More often than not clients end relationships with their agency, but occasionally it’s the other way around. Here’s some tips if you find yourself on the receiving end of an agency resignation letter.
I’ve been at this long enough that I’ve resigned a few accounts in the course of my career. Trust me when I say it’s never a decision I’ve come to lightly. There’s a sense of failure on my part that I and my agency couldn’t live up to whatever the ideal was that initially brought us together with our client. I’ve heard the analogy of client/agency relationships being akin to romantic ones. When you first meet, you’re dating – each party trying to impress the other. Once you kickoff the first project it’s a honeymoon phase and neither can do any wrong. But then the newness begins to wear off and you settle into a routine.
Unfortunately, some relationships will end in a divorce. If it comes to that, and your agency is the party leaving you, here’s some tips for how to react.
Understand the cause for the resignation. This may be abundantly clear, or you may never get a straight answer. However, I’d hope that your soon-to-be-former marketing firm will give you the courtesy of an exit interview. Listen. Take what they say to heart and try to not let emotions take over. There are more potential reasons for a resignation than I could list; many of them could honestly not be a negative reflection on you as a client. The point is, whatever feedback they give you, try to learn from it.
Get your assets from the agency. Marketing firms become the keepers of the content. They’ll have all of your logo files, images, ads, layouts and more digital files than you might realize. Request a copy of everything they have, both current and archived. However, be sure to pay particular attention to ownership rights. You may not have paid for the native or working files on projects during the course of your working relationship, depending upon how your financial agreements were structured. So, be aware that if you want files from which you can make derivative works, you may be asked to pay an additional buyout fee for them. But, if your agency is resigning, they’ll often want to make cutting ties rather easy.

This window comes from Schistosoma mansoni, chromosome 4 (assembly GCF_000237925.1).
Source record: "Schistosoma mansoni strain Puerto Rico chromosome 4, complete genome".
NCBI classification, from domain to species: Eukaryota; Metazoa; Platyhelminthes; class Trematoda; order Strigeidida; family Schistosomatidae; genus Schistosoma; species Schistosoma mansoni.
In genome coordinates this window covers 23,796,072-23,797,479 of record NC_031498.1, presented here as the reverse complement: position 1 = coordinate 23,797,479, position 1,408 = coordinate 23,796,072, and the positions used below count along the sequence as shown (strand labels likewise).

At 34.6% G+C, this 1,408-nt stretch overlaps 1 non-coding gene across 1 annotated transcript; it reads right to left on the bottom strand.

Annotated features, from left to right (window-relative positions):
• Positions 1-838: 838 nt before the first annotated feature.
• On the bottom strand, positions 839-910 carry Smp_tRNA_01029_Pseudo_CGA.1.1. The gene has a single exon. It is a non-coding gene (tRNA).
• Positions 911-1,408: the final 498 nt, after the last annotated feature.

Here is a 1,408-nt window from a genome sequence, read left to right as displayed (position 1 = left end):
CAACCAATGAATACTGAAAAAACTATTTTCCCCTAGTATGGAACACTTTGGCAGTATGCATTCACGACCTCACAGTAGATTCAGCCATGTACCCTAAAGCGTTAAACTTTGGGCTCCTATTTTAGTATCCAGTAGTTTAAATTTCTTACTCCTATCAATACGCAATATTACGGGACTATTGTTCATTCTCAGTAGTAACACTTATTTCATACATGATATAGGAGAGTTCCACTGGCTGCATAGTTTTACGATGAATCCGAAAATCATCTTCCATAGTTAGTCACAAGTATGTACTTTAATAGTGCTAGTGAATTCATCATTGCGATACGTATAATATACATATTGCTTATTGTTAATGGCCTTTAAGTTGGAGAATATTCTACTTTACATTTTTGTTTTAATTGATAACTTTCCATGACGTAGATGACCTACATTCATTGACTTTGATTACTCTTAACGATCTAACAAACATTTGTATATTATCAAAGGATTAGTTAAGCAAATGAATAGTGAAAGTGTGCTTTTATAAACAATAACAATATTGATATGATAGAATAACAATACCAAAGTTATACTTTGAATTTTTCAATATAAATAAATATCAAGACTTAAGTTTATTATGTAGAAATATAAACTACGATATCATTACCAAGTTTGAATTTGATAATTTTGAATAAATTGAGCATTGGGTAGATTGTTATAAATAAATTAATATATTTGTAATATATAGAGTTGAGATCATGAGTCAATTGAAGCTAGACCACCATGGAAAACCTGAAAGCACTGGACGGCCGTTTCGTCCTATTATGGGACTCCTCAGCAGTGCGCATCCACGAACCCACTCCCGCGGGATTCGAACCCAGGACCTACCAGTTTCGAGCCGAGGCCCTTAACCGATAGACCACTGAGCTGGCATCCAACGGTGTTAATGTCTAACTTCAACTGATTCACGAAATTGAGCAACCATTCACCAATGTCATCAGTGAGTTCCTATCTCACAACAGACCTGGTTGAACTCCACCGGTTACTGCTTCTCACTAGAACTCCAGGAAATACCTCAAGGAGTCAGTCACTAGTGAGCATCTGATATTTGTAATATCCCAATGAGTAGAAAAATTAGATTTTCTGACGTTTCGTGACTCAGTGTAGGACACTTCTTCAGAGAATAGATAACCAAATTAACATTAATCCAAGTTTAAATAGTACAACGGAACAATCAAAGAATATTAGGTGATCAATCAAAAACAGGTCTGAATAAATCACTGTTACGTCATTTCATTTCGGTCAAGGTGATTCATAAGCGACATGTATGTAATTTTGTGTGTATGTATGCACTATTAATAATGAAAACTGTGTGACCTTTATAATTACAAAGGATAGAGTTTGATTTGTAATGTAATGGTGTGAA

Also be sure you get physical assets too, like products or literature your agency may have at their location. As an example, my firm has had such long-standing client relationships that in some instances we have more than a decade’s worth of marketing archives and carry more institutional knowledge about our client’s marketing than any employee of our client. Occasionally we reach back for old materials when anniversaries come up and a retrospective is in order. The point is, be sure you don’t lose all of the history your agency created for you along with all of the relevant, current working files and ideas you’ve paid for.
Get assistance with a transition plan. If your agency’s resignation puts you in a bind due to projects in-development you’re committed to, ask your resigning agency to help transition the projects to alternate vendors. Because your former agency should know you well, ask for recommendations of new agencies that might be a good fit for you. And if the tone of the separation allows it, ask if the resigning agency would be open to answering questions or helping on an as-needed basis in the future – so if you really need that institutional knowledge the agency has, you can access it.
Ensure your legal rights are protected. If your agency signed a non-disclosure agreement or other legal contracts with you, be sure that you remind the firm that some of those clauses may still be in-force, even if you are no longer working together.
Pay your final bills. The separation may not have you on the best terms with your former agency, but unless your agency has not delivered what they promised, don’t make things worse by not paying your bills. Try and keep everything professional, especially if you’d like to keep the door open for potential future work together.
Having your marketing firm resign your account is hopefully nothing you’ll ever face, but if it does happen, perhaps this advice will help the transition go smoothly.